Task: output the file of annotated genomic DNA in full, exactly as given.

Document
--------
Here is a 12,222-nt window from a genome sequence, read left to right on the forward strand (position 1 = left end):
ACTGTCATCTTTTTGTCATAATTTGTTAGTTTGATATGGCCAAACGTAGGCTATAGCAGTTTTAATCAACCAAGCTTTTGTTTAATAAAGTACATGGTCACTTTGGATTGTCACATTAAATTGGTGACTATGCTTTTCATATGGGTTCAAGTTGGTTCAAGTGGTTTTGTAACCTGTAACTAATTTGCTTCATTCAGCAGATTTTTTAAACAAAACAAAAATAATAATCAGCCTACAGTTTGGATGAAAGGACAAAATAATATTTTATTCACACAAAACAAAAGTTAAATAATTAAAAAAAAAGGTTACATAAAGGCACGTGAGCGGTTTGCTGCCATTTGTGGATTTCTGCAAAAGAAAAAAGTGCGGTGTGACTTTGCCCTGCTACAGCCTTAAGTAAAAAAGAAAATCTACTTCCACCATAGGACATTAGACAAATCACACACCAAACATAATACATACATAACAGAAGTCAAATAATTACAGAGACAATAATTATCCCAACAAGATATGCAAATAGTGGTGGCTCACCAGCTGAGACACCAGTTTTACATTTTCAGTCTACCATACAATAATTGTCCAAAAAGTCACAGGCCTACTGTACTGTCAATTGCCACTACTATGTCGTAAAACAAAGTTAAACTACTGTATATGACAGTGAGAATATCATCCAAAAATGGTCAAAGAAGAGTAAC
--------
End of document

Here is a 12,222-nt window from a genome sequence, read left to right on the forward strand (position 1 = left end):
ACTGTCATCTTTTTGTCATAATTTGTTAGTTTGATATGGCCAAACGTAGGCTATAGCAGTTTTAATCAACCAAGCTTTTGTTTAATAAAGTACATGGTCACTTTGGATTGTCACATTAAATTGGTGACTATGCTTTTCATATGGGTTCAAGTTGGTTCAAGTGGTTTTGTAACCTGTAACTAATTTGCTTCATTCAGCAGATTTTTTAAACAAAACAAAAATAATAATCAGCCTACAGTTTGGATGAAAGGACAAAATAATATTTTATTCACACAAAACAAAAGTTAAATAATTAAAAAAAAAGGTTACATAAAGGCACGTGAGCGGTTTGCTGCCATTTGTGGATTTCTGCAAAAGAAAAAAGTGCGGTGTGACTTTGCCCTGCTACAGCCTTAAGTAAAAAAGAAAATCTACTTCCACCATAGGACATTAGACAAATCACACACCAAACATAATACATACATAACAGAAGTCAAATAATTACAGAGACAATAATTATCCCAACAAGATATGCAAATAGTGGTGGCTCACCAGCTGAGACACCAGTTTTACATTTTCAGTCTACCATACAATAATTGTCCAAAAAGTCACAGGCCTACTGTACTGTCAATTGCCACTACTATGTCGTAAAACAAAGTTAAACTACTGTATATGACAGTGAGAATATCATCCAAAAATGGTCAAAGAAGAGTAAC